by Jacob Louder
Hopefully you’ve already heard about what’s happening this Thursday, March 5, and you’ve made your plans accordingly. Need a hint? Okay. It involves one of your favorite things (erotic books), offers some amazing prizes (more erotic books, sex toys, admittance to erotic events), and provides an opportunity for you to do good with your money by donating to a sexuality/sex education website for young adults (Brook if you’re in the UK, Scarleteen if you’re in the US, or both if your heart is big and wallet is thick).
We have many people to thank for this event, for assembling the great prizes, and for putting tons of creativity and effort into making Erotic World Book Day sexy, fun, and educational, but we went after the head honcho, Emily Dubberley, who has being doing great things for erotica and sexuality/sex education since 2001, when she founded the erotica website Cliterati. Busy lady that she is, Emily was kind enough to answer a few of my questions and with such gusto, I just can’t thank her enough. But I will ask you, Emily Dubberley interview reader, to help me thank her by doing this: in true spirit of Erotic World Book Day, consider changing your Facebook/Twitter profile picture to this, donate to Brook or Scarleteen, and don’t forget to pick up An Intimate Education, since all proceeds go to Brook. Also, don’t forget to show up to the Facebook party with bells on. Or with no bells on—whichever suits your mood best.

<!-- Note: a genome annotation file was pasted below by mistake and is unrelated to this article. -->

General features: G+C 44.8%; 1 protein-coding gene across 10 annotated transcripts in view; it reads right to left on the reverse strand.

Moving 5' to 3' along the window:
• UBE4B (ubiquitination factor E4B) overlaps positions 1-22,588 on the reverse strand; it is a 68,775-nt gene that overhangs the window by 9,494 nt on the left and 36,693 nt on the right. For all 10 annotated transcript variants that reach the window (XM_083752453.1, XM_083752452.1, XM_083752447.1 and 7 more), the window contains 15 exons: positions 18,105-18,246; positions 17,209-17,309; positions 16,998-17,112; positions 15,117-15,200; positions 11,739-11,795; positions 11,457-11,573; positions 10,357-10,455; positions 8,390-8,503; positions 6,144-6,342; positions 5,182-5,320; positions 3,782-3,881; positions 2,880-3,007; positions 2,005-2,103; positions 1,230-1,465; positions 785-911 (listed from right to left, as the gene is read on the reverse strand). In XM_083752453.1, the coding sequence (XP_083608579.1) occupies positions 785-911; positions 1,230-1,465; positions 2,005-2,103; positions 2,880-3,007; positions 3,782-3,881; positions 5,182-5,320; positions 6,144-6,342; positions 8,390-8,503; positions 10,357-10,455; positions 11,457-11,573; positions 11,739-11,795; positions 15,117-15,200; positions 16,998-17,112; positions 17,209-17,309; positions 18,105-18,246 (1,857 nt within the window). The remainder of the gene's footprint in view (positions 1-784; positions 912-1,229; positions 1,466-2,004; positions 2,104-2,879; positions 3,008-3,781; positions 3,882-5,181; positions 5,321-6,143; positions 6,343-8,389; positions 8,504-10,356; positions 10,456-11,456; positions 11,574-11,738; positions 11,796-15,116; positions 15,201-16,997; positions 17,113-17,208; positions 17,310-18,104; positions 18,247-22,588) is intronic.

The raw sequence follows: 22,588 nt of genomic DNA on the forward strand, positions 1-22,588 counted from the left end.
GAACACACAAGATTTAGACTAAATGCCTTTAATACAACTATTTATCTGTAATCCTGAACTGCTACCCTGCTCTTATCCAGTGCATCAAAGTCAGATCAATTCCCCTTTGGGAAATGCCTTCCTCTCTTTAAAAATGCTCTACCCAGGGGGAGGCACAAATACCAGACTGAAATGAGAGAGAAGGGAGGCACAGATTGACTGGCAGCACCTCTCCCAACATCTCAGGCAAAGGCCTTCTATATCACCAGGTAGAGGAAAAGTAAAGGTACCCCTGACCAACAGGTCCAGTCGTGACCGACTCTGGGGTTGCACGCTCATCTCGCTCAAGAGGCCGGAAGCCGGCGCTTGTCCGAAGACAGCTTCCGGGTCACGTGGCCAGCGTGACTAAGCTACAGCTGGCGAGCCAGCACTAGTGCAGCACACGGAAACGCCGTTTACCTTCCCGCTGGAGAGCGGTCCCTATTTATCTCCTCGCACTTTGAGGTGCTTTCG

Hey Emily! Let’s cut right to it: what was the first erotic book you read, and which one’s your favorite?
Aside from Forever by Judy Blume (I was the girl who passed round the dog-eared copy at school, and will never forget Ralph), my first “adult” erotic book was Nancy Friday’s My Secret Garden. While it’s not technically erotica since it’s non-fiction, the fantasies women shared in it made me realize how diverse people’s desires were, and made me feel less guilty about my own fantasies. I was a teenager when I read it, and it subsequently inspired me to research whether women wanted their sexual fantasies to come true for my Social Psychology dissertation, and write my own fantasy book 20 years later when I discovered Nancy Friday was unlikely to write another one (she wrote several follow-ups, including Men in Love, about male sexual fantasy, and Women on Top, which showed how women’s fantasies had changed since her first book.) When I wrote Garden of Desires, I was the same age Nancy Friday was when she wrote My Secret Garden, which made it feel even more of a dream come true. And it was great to be able to evolve from what she had done by actively pushing to make Garden of Desires inclusive of all women/people who identify towards female on the gender spectrum, rather than just targeting cis women.